# Is there a difference between equality and identity?

Is there any difference between equality and identity, or are they the same concept?

• Just curious, is this related to a discussion ongoing on another forum? – user4894 Sep 20 at 21:53
• @ user107952 Yes, there is a difference: Two cars of the same model may be "equal", but they are not "identical": At one time you can drive only one of them. "Equality" means that the relevant properties are "identical". – Jo Wehler Sep 21 at 5:34
• Some formulations consider 2/4 and 1/2 to be distinct, even though they are equal. Depending on the specific logic involved, the programming concept of an equals method or function may be a relevant example of the distinction. – chrylis -on strike- Sep 21 at 6:59
• Some languages, like German, even have different terms for this. "Das gleiche" - something that looks the same (but generally is not the same object). "Das selbe" - exactly the same object. Teaching the difference in elementary school can be quite challenging. – Guntram Blohm supports Monica Sep 21 at 10:58
• @user4894 There isn't just one "logic". Specifying which logic (predicate?) is relevant to the question. – chrylis -on strike- Sep 21 at 17:59

Different sources (contexts) may approach these concepts differently. The authors of the introductory logic text forallx uses the equality symbol (=) to stand for a two place predicate and calls it identity: (page 222)

This does not mean merely that the objects in question are in-distinguishable, or that all of the same things are true of them.Rather, it means that the objects in question are the very same object.

In a different context there is the identity of indiscernibles. Peter Forrest describes this concept:

The Identity of Indiscernibles ... is usually formulated as follows: if, for every property F, object x has F if and only if object y has F, then x is identical to y. Or in the notation of symbolic logic:

∀F(Fx ↔ Fy) → x=y.

Again an equal sign is used in the symbolization, but only a special kind of identity is defined.

Note that this definition is different from the previous one. That previous definition explicitly noted that two objects having the property that "all of the same things are true of them" does not characterize identity. Identity was being the "very same object", not two different objects with the same predicates true of them.

What this suggests is that there is not likely to be any single difference between equality and identity. Each context where these two terms are used in some way may have its own definition. Any difference would be with respect to a particular context.

If one is given a context, explicitly look for definitions of equality and identity and then compare those definitions with others that one is familiar with such as the two above.

Forrest, Peter, "The Identity of Indiscernibles", The Stanford Encyclopedia of Philosophy (Winter 2016 Edition), Edward N. Zalta (ed.), URL = https://plato.stanford.edu/archives/win2016/entries/identity-indiscernible/.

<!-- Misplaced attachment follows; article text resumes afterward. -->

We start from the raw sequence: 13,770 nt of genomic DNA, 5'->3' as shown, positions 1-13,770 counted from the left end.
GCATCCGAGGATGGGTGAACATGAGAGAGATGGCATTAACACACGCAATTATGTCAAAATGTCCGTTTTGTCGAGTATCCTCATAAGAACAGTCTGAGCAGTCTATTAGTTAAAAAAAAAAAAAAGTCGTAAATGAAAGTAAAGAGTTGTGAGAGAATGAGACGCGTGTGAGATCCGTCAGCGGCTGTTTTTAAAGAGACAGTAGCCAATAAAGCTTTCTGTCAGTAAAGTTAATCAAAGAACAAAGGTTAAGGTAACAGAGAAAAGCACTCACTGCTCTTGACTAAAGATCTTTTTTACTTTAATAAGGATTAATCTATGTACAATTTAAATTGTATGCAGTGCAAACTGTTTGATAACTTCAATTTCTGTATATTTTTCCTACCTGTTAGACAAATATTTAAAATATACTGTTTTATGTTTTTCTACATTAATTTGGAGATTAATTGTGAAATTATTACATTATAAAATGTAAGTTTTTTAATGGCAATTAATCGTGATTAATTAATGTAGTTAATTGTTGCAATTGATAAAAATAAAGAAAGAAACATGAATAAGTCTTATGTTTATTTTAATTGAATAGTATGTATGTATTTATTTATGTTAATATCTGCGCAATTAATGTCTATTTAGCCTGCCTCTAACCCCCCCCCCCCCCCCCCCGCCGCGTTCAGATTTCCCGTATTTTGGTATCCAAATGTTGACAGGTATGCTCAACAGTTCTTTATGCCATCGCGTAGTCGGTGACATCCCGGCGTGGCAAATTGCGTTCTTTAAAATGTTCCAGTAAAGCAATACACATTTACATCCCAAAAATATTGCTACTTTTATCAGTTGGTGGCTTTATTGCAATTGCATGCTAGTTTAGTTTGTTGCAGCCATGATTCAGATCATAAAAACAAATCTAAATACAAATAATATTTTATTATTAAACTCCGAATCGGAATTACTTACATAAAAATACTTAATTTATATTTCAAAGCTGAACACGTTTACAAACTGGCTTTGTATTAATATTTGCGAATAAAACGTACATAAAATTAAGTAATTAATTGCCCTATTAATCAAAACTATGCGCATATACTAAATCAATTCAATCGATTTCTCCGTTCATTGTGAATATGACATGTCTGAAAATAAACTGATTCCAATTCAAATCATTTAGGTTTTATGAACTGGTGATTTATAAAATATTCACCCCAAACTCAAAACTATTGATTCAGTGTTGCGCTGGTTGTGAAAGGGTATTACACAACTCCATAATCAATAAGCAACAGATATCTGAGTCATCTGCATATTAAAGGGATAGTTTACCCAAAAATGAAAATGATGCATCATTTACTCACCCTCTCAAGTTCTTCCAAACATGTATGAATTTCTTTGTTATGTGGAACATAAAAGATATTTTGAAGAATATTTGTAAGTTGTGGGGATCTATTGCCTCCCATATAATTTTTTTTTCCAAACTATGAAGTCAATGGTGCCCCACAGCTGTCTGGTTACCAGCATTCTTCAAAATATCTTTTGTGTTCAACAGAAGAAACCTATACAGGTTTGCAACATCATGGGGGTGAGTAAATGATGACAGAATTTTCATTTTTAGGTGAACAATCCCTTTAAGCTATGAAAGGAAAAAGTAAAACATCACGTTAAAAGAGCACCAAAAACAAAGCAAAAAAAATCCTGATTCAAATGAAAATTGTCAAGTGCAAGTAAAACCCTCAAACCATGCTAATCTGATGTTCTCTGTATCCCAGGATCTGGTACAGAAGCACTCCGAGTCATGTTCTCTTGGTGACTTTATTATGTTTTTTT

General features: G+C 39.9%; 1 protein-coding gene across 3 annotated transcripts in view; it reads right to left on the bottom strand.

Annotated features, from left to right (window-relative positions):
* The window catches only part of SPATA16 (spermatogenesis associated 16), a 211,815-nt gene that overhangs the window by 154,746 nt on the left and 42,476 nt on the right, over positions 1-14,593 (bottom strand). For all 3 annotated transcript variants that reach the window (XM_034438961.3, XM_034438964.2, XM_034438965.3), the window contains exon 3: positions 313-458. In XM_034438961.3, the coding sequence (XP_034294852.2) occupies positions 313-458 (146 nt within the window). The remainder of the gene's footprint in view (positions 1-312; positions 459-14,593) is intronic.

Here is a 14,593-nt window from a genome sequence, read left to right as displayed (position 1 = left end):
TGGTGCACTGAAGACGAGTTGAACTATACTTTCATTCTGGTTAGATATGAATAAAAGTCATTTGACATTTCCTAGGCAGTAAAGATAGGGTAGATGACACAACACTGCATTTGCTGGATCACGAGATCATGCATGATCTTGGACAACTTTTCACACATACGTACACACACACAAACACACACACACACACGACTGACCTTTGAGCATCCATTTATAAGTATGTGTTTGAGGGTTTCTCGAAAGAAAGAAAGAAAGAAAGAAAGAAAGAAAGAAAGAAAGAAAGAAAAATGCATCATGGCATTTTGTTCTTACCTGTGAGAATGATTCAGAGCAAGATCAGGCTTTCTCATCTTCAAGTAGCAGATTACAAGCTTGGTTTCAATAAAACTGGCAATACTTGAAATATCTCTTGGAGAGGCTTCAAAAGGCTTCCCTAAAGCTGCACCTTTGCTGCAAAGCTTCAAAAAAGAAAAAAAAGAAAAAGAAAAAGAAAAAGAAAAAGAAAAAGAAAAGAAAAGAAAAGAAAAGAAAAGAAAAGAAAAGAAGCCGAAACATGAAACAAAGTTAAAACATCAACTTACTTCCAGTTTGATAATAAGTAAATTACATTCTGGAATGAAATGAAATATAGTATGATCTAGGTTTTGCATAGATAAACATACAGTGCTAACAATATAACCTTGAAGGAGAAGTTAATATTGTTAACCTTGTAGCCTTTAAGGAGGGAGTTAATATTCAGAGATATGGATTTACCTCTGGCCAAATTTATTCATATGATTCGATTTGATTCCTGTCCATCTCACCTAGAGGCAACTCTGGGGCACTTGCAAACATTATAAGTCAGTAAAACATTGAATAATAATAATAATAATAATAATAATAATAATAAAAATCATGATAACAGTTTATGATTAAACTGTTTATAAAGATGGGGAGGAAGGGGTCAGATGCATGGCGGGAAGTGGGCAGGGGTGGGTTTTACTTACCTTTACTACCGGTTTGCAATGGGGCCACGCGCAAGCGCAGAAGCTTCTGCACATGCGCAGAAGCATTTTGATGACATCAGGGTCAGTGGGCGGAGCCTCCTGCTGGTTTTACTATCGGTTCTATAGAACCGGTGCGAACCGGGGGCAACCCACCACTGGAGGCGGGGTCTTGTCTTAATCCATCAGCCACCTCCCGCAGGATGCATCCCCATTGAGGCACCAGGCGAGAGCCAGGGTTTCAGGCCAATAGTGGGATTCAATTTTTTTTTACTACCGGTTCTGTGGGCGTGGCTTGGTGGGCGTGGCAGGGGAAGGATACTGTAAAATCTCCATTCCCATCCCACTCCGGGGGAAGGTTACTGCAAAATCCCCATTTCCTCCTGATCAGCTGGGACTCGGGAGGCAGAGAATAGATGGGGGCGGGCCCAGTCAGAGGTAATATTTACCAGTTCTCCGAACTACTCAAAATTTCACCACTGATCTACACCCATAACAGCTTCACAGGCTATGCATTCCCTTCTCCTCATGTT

P. D. Magnus, Tim Button with additions by J. Robert Loftis remixed and revised by Aaron Thomas-Bolduc, Richard Zach, forallx Calgary Remix: An Introduction to Formal Logic, Fall 2019. http://forallx.openlogicproject.org/forallxyyc.pdf

In formal logic, identity is a two-place predicate. It could be written Identical(x,y). It has the value true when x and y are numerically identical and false otherwise. As a matter of syntactic sugar, it is usually written as x=y, but it is still a two-place predicate. In first-order logic, at least, there is no need for an additional relation of equality, so we might say they are the same.

In mathematics, an additional complication arises. Mathematicians do not typically write formulas using the strict requirements of formal logic, In particular, they typically omit the quantifiers and take them as read. As a result, it may become ambiguous as to whether universal or existential quantification is implied. So, for example, a relationship like

x↑2 - 2x - 3 = 0

is implicitly existentially quantified, i.e. it is solvable for a particular value of x. On the other hand,

sin↑2 x + cos↑2 x = 1

is implicitly universally quantified, i.e. it holds for all x.

Mathematicians usually refer to the first as an equation and the latter as an identity relation. If we chose instead to write the formulas in a more strict fashion with the quantifiers made explicit, there would be no need for the distinction.

∃x. x↑2 - 2x - 3 = 0

∀x. sin↑2 x + cos↑2 x = 1

A possible exception might arise if you were to venture into the realm of intensional logics, where you might use equality to denote extensional equivalence, and identity for intensional equivalence.